woman counting money in hands

Four ways to teach kids to be smart with money

woman counting money in hands

Four ways to teach kids to be smart with money

Wouldn’t it be nice to go back to the days when your biggest money worry was whether you could afford to buy a bag of sweets?

We surveyed kids across the UK* to learn what they think about money and the cost of adult life. 41% said they think that money can buy happiness – perhaps because, for them, it often leads to sweets!

Considering money’s role in life, how can we teach them to manage it effectively?

It’s important to help your kids get to grips with the ins and outs of spending and saving early on. Check out our tips for advice about how to teach your kids to become savvy with their cash, to help them form good habits early on.

1. Show them that people work for money

Our survey revealed that kids receive an average of £5.20 in pocket money each week – but 1 in 3 don’t do anything to earn it.

Of those who do ‘work’ for their money, making beds, setting the table, and tidying the house were the most popular chores they were expected to carry out.

It’s important to show children that money doesn’t come for free – in order to buy the things we want and need, we have to take on responsibilities and see them through.

Set out a chore rota and explain that if they keep on top of it, they will get their pocket money at the end of the week. This will create a routine, and they’ll feel a sense of accomplishment for earning their ‘income’! 

2. Let them experience the importance of saving

Most of the kids we surveyed said they spent the bulk of their pocket money on toys and sweets. While it’s important that children have fun and enjoy the money they’ve earned, you should also ensure they understand the importance of saving.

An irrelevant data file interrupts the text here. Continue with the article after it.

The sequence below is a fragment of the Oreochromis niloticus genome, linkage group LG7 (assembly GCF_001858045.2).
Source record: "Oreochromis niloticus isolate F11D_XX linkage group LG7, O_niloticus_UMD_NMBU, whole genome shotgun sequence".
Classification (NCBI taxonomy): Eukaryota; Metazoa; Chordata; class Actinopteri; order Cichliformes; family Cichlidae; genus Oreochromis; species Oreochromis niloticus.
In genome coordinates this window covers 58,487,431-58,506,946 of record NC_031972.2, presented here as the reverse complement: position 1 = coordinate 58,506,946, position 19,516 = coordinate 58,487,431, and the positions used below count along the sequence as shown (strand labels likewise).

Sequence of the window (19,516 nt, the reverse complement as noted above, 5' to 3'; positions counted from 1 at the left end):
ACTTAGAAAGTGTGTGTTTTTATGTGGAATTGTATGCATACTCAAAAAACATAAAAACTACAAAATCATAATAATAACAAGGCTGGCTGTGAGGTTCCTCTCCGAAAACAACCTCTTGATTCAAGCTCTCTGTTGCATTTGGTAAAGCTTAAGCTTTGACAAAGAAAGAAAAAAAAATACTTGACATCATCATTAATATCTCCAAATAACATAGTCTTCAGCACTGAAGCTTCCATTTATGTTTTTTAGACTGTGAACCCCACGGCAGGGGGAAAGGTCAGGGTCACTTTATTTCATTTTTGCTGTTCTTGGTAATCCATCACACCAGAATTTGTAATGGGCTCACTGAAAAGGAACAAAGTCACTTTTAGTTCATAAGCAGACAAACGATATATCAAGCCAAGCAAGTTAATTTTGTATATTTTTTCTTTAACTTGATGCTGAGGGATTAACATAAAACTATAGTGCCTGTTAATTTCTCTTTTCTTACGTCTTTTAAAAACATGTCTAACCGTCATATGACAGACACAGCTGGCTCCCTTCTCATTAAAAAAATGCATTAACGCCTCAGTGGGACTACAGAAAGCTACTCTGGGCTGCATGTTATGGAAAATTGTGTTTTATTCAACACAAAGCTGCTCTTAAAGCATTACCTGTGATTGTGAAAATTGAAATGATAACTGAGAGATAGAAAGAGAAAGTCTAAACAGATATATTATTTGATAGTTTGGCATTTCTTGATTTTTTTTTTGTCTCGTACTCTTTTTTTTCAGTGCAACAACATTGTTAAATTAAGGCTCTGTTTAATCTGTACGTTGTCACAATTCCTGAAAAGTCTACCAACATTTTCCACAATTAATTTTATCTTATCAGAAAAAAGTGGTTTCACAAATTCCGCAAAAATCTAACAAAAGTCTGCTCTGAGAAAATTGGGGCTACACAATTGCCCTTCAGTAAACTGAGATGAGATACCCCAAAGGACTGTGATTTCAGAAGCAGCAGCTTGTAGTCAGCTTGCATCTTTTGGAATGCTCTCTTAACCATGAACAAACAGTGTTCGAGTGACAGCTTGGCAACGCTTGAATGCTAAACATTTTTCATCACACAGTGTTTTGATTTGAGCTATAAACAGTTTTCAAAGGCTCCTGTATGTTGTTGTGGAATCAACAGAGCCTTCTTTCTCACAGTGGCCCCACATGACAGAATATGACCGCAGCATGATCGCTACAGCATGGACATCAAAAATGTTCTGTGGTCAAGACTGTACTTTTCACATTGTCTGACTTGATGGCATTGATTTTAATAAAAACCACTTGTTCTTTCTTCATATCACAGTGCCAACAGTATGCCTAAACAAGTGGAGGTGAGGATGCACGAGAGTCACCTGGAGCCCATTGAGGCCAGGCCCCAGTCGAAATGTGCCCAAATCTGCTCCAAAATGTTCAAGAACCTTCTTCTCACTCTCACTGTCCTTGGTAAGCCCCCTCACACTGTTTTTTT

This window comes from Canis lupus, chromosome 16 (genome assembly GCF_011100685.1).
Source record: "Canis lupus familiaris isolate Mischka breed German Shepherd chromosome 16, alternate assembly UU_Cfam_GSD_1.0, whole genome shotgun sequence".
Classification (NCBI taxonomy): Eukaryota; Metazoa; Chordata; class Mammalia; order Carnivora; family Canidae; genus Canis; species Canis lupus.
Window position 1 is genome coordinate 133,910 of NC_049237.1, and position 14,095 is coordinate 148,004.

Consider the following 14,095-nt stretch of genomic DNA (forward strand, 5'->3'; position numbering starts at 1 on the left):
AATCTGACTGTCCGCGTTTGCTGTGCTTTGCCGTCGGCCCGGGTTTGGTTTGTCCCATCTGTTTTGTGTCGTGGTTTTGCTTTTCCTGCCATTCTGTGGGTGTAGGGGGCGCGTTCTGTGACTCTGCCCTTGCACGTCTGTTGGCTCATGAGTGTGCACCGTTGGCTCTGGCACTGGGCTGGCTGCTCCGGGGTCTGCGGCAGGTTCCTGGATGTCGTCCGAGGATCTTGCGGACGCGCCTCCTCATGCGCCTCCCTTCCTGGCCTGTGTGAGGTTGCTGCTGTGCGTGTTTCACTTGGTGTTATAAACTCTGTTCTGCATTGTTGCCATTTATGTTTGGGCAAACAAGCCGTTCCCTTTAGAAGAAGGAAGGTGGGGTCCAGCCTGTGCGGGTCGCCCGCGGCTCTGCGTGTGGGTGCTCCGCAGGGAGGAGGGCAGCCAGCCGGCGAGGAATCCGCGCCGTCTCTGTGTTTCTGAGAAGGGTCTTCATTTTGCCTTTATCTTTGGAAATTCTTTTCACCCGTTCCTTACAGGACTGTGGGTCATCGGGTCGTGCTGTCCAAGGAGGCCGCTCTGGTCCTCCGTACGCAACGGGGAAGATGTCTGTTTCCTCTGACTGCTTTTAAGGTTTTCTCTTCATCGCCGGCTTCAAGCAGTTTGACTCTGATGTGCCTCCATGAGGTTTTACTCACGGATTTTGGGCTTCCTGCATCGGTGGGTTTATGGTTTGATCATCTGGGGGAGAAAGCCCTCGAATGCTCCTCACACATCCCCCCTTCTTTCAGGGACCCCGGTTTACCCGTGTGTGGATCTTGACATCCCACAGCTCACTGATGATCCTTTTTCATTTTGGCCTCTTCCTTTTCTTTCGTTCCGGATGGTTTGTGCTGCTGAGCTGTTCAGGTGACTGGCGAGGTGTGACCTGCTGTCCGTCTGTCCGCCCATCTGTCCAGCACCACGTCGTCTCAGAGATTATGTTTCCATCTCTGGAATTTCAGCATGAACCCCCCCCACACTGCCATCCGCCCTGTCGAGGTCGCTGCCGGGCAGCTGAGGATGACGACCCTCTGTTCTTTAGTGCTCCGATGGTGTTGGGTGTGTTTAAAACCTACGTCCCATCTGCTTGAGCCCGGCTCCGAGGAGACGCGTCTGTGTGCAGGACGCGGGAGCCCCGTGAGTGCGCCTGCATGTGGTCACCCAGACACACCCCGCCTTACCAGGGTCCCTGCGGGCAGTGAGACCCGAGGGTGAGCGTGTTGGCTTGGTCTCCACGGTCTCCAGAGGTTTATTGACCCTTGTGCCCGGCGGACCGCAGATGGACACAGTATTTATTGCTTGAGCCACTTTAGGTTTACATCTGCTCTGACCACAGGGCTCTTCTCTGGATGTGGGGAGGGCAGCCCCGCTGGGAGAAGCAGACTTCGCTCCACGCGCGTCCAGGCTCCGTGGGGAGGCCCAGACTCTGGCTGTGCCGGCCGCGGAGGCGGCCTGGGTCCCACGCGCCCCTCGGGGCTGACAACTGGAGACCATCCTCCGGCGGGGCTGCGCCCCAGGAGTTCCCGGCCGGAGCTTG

Perhaps there’s a toy or game they really want but can’t quite afford. Help them to figure out how much money they would have to put aside – and for how long – to save up enough to buy it. Encourage them to stick to their plan by ticking days off the calendar or making a chart that shows how their savings pot is growing each week.

While it might be a struggle for some children, helping them create a savings plan will teach them to be disciplined with their money. Once they’ve reached their target, take them to claim their ‘prize’! Let them pay for it themselves, so they can appreciate every aspect of the experience

3. Highlight the basics of income and outgoings

According to ONS data, the average UK worker’s earnings come to just over £2,000 a month. We asked kids how much money they think their mum or dad earns – they estimated an average of £5,500!

While it might be difficult for young children to get their head around the realities of income, bills, and expenses, teaching them about budgeting can help them understand how their own pocket money should be allocated to different things.

Set up a notebook where they can write down how much they have, compared to how much they plan to spend throughout the week. Encourage them to work out an allowance for how much they want to spend on things like sweets, games, toys, and savings. This will allow them to figure out how much they can afford, and what they’ll have to sacrifice if they blow their budget!

Doing this means you can help them prioritise wants and needs, and let them figure out how they’re going to make their pocket money last until their next ‘pay day’.

4. Let them learn from their mistakes

We’ve all made purchases we regretted and learned from those mistakes. Kids should have the same opportunity.

If they fail to do their chores or break the rules, explain they haven’t met their half of the agreement and therefore they haven’t earned their pocket money. Or if they spend it all at once and can’t afford to buy something they want later in the week, make it clear that they’ll have to wait and save up for next time.

By being firm and sticking to your arrangement, they’ll learn how to take responsibility for their own spending. It can feel like a harsh lesson, but it’s a very important one, and it’ll pay off in the long run.

Teaching kids the value of budgeting, saving, and spending carefully will equip them with skills they can use in the years to come. And while sweets, toys, and games are all important aspects of growing up, responsible money management is priceless.

It takes children some time to really get to grips with all the costs of life. Check out what kids had to say about money and how much they think things like cars, houses, and milk cost in our hilarious video.

*Survey conducted by OnePoll, on behalf of Provident, of 1,000 5-12 year olds and 1,000 parents living in regions across the UK.


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